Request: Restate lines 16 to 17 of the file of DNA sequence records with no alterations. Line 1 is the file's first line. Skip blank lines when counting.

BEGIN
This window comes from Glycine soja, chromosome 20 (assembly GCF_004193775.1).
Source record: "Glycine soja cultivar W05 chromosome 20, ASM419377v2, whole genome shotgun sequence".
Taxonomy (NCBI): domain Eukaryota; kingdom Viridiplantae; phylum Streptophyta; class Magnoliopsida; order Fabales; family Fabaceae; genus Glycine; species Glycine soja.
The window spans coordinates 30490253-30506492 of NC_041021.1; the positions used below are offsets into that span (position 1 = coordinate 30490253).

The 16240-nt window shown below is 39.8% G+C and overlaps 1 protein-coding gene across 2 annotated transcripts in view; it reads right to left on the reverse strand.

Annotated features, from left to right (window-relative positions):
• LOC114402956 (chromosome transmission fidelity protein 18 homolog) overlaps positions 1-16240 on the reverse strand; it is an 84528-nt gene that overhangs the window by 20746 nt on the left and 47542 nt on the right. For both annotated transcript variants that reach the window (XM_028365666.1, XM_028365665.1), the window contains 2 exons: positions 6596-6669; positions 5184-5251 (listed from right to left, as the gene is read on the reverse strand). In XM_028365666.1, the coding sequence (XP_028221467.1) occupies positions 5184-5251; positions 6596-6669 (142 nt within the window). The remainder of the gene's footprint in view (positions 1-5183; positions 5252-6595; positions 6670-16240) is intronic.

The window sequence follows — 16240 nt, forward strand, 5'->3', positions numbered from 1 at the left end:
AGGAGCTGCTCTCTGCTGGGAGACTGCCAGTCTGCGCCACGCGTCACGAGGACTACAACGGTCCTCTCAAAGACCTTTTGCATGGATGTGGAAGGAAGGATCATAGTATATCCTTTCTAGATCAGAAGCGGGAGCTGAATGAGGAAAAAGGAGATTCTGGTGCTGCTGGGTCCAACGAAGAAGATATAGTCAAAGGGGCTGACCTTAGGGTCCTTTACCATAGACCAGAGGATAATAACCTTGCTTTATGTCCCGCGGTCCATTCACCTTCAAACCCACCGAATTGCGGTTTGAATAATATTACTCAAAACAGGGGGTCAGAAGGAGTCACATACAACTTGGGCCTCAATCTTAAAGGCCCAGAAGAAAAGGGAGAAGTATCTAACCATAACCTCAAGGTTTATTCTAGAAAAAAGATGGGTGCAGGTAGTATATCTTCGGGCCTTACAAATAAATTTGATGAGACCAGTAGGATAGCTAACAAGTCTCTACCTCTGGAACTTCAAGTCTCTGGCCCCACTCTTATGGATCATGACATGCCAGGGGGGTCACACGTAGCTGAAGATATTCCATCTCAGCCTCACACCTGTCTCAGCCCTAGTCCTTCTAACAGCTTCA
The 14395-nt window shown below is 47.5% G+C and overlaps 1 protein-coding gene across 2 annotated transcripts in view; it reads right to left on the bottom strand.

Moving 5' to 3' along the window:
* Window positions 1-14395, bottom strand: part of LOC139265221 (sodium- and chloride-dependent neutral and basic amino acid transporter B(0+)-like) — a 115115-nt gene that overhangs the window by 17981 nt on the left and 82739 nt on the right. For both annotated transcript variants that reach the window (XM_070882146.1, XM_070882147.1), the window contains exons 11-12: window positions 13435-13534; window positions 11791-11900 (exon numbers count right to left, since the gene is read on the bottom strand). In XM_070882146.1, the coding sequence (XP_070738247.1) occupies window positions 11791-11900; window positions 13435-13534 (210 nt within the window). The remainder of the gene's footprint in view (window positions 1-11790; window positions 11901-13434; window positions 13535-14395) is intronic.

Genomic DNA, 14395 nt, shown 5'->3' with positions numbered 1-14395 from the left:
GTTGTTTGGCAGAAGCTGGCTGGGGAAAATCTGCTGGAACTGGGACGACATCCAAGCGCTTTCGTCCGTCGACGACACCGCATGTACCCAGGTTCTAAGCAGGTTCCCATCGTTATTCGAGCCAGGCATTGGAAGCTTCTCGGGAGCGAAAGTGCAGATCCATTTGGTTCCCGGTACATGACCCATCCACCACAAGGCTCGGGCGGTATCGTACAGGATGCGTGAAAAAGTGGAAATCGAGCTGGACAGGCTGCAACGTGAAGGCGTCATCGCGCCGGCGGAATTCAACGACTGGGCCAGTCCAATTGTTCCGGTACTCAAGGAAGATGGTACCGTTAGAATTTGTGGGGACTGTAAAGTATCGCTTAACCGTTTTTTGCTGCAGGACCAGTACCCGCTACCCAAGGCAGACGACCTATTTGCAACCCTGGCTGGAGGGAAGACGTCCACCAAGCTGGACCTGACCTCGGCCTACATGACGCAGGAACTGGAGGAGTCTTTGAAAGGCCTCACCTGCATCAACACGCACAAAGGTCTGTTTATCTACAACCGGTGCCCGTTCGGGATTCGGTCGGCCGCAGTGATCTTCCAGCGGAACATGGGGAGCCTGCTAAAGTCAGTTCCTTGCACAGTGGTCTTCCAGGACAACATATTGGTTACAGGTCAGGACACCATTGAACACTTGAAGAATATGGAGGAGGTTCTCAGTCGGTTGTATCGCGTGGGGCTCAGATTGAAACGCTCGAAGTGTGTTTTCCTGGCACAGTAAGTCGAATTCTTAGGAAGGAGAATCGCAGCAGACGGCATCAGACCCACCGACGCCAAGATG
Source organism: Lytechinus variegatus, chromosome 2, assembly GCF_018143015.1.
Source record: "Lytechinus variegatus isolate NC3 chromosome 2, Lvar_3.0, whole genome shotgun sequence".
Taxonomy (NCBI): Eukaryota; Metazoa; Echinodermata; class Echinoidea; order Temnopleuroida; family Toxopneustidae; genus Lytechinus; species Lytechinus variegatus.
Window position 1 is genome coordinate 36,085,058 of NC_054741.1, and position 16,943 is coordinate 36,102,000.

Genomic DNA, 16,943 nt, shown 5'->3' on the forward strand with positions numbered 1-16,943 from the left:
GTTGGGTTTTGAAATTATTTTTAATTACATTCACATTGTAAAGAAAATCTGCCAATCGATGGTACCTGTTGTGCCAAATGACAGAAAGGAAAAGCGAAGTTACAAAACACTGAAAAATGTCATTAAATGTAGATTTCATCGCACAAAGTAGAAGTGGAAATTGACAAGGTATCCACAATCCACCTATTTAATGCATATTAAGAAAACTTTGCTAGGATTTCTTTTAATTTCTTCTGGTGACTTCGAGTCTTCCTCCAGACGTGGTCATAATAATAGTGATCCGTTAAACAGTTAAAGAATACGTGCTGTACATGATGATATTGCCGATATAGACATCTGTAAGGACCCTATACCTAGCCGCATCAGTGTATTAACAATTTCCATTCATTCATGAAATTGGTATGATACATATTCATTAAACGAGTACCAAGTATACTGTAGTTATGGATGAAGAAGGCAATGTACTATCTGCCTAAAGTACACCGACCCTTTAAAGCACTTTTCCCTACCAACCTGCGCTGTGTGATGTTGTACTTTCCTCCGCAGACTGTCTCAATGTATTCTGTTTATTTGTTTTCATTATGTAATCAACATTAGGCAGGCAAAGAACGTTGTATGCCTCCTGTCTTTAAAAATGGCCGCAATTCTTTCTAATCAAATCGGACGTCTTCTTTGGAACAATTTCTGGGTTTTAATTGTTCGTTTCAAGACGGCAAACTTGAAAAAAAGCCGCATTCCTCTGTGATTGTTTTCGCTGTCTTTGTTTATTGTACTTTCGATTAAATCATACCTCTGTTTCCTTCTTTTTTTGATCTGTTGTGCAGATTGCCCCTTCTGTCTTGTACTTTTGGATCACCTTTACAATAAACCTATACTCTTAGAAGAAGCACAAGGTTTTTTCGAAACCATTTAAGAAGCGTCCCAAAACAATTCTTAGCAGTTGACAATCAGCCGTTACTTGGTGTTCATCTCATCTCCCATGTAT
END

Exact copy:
Source record: "Lytechinus variegatus isolate NC3 chromosome 2, Lvar_3.0, whole genome shotgun sequence".
Taxonomy (NCBI): Eukaryota; Metazoa; Echinodermata; class Echinoidea; order Temnopleuroida; family Toxopneustidae; genus Lytechinus; species Lytechinus variegatus.